Daily circulation at The State newspaper in Columbia has fallen below 100,000, possibly for the first time since the 1960s, according to the most recent information released by the Audit Bureau of Circulations.
For the six months ended March 31, The State had an average daily circulation of 96,737, down 4 percent from a year ago, The Charlotte Observer reported Tuesday.
According to “Palmettos and Oaks: A Centennial History of The State,” the paper’s circulation first broke 100,000 in 1967 and does not appear to have dipped back below that mark until the most recent six-month period.
The State’s Sunday circulation suffered even more, falling 12 percent, to 122,539, the Audit Bureau of Circulations reported.
By comparison, the paper’s daily circulation was nearly 140,000 and Sunday circulation topped 160,000 approximately 20 years ago, shortly after it merged with The Columbia Record.
The past year has not been an easy one for The State. In March, it announced its second round of layoffs in less than year, cutting 11 percent of its workforce – 38 positions – and implementing wage reduction of between 2.5 percent and 10 percent for the rest of its employees.
Other major Carolinas’ papers also saw sharp circulation declines for the six months ended March 31:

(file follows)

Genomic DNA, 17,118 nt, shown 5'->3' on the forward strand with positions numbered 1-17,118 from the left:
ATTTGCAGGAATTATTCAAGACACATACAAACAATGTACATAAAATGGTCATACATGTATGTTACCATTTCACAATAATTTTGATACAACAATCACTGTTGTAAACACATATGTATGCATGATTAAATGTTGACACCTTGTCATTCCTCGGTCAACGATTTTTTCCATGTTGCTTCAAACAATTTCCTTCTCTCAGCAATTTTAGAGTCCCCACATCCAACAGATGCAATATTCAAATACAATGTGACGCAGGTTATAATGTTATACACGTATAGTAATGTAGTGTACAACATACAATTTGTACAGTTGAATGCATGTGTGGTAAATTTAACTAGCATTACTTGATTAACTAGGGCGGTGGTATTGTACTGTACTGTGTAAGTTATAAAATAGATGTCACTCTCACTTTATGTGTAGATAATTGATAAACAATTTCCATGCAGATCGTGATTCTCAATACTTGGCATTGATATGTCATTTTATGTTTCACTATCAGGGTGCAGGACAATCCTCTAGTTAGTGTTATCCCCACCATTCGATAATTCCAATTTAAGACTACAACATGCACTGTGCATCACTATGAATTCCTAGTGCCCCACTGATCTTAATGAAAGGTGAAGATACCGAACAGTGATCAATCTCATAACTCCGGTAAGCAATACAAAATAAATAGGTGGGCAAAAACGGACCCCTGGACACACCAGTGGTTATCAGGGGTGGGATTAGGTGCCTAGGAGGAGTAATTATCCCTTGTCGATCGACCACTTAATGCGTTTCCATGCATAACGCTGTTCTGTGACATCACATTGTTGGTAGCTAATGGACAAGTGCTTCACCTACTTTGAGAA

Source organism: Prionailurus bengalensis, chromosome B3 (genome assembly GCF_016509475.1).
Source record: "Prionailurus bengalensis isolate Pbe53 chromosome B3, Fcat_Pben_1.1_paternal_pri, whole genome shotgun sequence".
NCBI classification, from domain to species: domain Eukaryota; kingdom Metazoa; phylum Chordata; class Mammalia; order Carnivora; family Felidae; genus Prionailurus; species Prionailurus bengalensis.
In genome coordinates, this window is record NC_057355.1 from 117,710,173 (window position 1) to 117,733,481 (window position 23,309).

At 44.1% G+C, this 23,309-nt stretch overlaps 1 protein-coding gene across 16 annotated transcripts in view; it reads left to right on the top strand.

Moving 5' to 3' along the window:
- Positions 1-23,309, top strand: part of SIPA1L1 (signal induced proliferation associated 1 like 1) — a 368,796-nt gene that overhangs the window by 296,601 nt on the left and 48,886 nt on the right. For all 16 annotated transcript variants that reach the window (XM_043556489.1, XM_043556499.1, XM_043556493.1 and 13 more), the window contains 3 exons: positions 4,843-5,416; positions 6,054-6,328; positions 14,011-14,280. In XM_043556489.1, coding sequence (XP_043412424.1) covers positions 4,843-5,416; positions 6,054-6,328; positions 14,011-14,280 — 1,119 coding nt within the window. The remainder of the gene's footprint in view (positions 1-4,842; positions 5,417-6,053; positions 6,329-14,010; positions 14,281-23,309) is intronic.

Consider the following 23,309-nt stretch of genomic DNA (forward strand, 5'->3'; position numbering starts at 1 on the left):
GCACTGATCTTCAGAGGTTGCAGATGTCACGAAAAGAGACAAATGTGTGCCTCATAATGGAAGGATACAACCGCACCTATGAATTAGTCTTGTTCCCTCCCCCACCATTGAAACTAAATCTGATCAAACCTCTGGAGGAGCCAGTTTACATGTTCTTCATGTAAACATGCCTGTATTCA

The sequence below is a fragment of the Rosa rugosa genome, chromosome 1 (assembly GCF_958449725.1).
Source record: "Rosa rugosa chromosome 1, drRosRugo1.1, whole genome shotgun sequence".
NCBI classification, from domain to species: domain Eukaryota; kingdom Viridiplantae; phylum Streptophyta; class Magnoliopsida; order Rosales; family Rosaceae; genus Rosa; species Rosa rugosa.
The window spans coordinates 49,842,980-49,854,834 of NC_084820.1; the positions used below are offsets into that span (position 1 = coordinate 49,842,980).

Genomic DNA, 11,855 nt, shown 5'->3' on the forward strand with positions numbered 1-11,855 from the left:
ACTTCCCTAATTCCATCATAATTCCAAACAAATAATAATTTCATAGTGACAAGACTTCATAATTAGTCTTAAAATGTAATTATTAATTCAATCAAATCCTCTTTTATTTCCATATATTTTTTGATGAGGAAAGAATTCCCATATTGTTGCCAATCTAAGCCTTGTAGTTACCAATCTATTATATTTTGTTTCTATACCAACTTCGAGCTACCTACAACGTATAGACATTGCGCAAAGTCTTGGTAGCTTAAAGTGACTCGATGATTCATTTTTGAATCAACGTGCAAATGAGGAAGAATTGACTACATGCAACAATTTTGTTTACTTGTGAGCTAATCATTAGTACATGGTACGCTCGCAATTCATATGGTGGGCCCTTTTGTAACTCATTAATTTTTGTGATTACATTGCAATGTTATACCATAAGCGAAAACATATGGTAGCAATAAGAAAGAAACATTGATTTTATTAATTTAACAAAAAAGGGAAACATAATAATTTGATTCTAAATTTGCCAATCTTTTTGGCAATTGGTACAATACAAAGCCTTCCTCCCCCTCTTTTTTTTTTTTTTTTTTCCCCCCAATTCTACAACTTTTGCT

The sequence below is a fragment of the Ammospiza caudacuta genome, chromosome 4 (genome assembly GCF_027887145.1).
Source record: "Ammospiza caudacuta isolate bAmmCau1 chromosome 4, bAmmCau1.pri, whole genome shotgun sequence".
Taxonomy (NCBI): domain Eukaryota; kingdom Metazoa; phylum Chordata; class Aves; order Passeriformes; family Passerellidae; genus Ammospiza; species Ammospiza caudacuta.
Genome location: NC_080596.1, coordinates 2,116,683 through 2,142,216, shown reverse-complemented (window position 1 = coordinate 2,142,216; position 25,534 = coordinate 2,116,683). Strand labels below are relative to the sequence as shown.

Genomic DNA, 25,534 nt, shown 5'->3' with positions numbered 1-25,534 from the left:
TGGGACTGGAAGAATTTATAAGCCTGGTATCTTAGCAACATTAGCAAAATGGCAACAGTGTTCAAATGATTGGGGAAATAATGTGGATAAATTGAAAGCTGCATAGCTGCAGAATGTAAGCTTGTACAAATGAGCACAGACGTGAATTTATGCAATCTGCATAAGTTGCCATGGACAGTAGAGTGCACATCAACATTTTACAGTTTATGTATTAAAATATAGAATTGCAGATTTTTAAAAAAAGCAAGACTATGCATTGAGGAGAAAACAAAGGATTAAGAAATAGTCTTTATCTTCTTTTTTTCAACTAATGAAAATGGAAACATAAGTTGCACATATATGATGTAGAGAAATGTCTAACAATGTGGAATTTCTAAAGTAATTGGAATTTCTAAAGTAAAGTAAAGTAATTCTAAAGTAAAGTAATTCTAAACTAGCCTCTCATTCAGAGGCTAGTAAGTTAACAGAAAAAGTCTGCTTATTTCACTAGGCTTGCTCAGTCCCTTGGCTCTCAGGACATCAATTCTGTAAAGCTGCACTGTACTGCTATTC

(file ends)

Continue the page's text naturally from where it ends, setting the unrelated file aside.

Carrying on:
- The Charleston Post and Courier saw a 4 percent drop in daily circulation, to 96,005, and a 4 percent drop in Sunday circulation, to 106,192.
- The Charlotte Observer lost a staggering 11 percent of its daily circulation, to 187,633.
- The Raleigh News & Observer’s daily circulation also fell 11 percent, to 156,909.
The Charlotte paper tried to put a good spin on the most recent numbers by pointing out that the combined print/online index – which reflects traffic to the newspaper’s Web site – was up 8 percent year to year to 1.07 million.
The index measures the combined audience of the newspaper over a seven-day period and the past 30 days of unique visitors to the paper’s website. Charlotte ranked eighth highest in growth in the nation in the combined index, the paper reported.
While newspaper circulation has largely been falling in the Carolinas and across the nation for some time, at least some of the decline can be attributed to papers dropping delivery to outlying areas.
Sacramento-based McClatchy Co., which owns The State, The Charlotte Observer, The Raleigh News & Observer, The Rock Hill Herald, The Myrtle Beach Sun News, The Hilton Head Island Packet and The Beaufort Gazette, reported advertising revenues off 31 percent at its Southeast newspapers in the first quarter, The Charlotte Observer reported.
As General Motors prepares to offer the Treasury Department more than 50 percent of its stock to absolve itself of $10 billion in government loans, it seems difficult to believe that this is the same company that decades ago made one of every two cars sold in the US.
The automaker has also proposed that the United Auto Workers take GM stock for at least half the $20 billion the company owes to a union-run trust that will assume retiree health care expenses starting next year, The Associated Press reported.